Infrasonics: the Silent Enemy
The human ear can pick up sounds from 16-20,000 Hz. Lower sounds, in other words frequencies of 2-16 Hz, are called infrasonic. The deeper the frequency, the higher the sound has to be before we can hear it. A sound of 100 Hz needs a volume of at least 23 decibels before we can hear it. A sound of 20 Hz needs 70 decibels of volume to be heard. 4 Hz needs as many as 120 decibels before we can pick it up. In other words, we can be subjected to extremely loud noises in these frequencies without hearing it. Sounds of over 85 decibels can damage your ears and cause hearing loss.
What are the consequences of infrasonics?
Infrasonics affect our body. Sound waves, which we cannot hear, can disturb our balance nerve and cause nausea, restlessness, headaches and tinnitus. A known effect is what we call sea sickness. As well as that, infrasonics can also cause tiredness and disrupted sleep.
One reason for these symptoms is a kind of imbalance in the body. The body has its own frequencies. These typically lie between 1-6 Hz and can therefore be easily disturbed by infrasonics.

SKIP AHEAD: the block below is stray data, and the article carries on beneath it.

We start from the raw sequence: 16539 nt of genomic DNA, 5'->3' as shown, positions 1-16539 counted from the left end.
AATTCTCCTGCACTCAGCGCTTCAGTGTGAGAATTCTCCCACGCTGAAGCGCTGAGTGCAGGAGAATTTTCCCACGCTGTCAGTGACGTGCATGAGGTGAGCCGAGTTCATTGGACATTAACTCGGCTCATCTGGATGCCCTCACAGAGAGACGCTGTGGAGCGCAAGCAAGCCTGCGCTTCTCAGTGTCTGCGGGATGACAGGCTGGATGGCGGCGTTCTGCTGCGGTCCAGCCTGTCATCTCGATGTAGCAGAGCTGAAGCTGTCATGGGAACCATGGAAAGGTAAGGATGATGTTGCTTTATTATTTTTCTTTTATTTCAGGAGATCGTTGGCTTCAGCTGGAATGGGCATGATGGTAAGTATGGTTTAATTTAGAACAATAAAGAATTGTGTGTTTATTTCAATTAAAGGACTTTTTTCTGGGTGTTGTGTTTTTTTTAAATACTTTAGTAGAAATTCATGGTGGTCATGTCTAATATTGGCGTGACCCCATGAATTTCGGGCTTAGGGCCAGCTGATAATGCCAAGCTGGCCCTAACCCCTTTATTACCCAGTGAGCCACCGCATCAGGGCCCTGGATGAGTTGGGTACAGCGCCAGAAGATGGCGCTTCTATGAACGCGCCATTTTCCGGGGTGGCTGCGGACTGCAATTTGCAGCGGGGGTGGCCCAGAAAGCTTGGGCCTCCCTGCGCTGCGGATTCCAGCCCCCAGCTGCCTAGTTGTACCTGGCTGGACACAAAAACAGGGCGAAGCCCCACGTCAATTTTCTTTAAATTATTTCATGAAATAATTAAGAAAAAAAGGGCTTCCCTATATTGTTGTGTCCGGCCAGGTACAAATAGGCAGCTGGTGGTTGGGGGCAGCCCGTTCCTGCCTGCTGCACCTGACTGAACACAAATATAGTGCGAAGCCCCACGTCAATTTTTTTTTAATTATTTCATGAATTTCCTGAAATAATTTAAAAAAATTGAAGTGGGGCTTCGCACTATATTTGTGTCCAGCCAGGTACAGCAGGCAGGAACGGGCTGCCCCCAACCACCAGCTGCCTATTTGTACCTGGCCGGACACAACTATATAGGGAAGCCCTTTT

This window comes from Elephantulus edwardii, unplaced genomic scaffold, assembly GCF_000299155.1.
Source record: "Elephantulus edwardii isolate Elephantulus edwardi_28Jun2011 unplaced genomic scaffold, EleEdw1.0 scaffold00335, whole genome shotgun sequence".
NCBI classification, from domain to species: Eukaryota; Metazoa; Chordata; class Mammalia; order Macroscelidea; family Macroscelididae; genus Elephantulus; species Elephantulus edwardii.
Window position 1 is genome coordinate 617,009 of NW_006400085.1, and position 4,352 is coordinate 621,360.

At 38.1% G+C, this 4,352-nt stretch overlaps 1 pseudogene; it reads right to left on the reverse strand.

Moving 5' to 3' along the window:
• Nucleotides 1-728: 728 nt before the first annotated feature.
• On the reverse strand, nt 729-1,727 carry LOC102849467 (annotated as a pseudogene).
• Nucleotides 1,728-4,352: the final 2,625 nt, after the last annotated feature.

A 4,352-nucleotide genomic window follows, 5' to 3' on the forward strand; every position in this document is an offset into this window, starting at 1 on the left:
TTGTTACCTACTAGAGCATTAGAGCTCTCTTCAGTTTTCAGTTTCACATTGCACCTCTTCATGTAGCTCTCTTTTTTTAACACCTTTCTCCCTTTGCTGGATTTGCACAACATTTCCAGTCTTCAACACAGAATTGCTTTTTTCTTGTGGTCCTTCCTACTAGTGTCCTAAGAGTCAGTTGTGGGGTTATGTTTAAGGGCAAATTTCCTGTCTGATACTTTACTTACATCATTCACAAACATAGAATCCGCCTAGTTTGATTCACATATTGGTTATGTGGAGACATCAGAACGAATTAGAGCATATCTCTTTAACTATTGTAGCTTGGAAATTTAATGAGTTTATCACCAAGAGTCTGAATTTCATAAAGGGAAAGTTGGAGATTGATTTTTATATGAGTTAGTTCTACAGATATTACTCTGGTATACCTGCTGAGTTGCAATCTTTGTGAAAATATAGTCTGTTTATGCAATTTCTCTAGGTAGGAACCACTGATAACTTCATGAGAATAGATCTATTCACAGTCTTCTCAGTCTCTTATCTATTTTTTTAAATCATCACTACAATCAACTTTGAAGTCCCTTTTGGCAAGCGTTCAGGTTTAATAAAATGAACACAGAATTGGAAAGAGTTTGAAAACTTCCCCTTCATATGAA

What causes infrasonics?
There are a number of natural reasons for infrasonics. It can be caused by the wind, air currents or other meteorological reasons, but machines, for example compressors or heavy vehicles, can also cause these sound waves. People who are employed in industry or people who work in large offices where there is a ventilation system are especially exposed to infrasonics.
Infrasonic waves move very slowly and have a long wavelength. They therefore only turn up in the open or in large halls and open office spaces which are longer than 20 metres.
How do you stop infrasonics?
It is difficult to stop these sound waves because of their wavelength. A door, a wall or ear plugs do not offer much protection against these sound waves. The sound waves penetrate through at almost full strength and only a certain sound-absorbing surface offers any protection against these sound waves.
Special sound-absorbing ear defenders can protect one's hearing. If they are not available, then the getting as far away from the source of the sound as possible is the best protection.
Source: Spektrum Hören Nr 3. 2010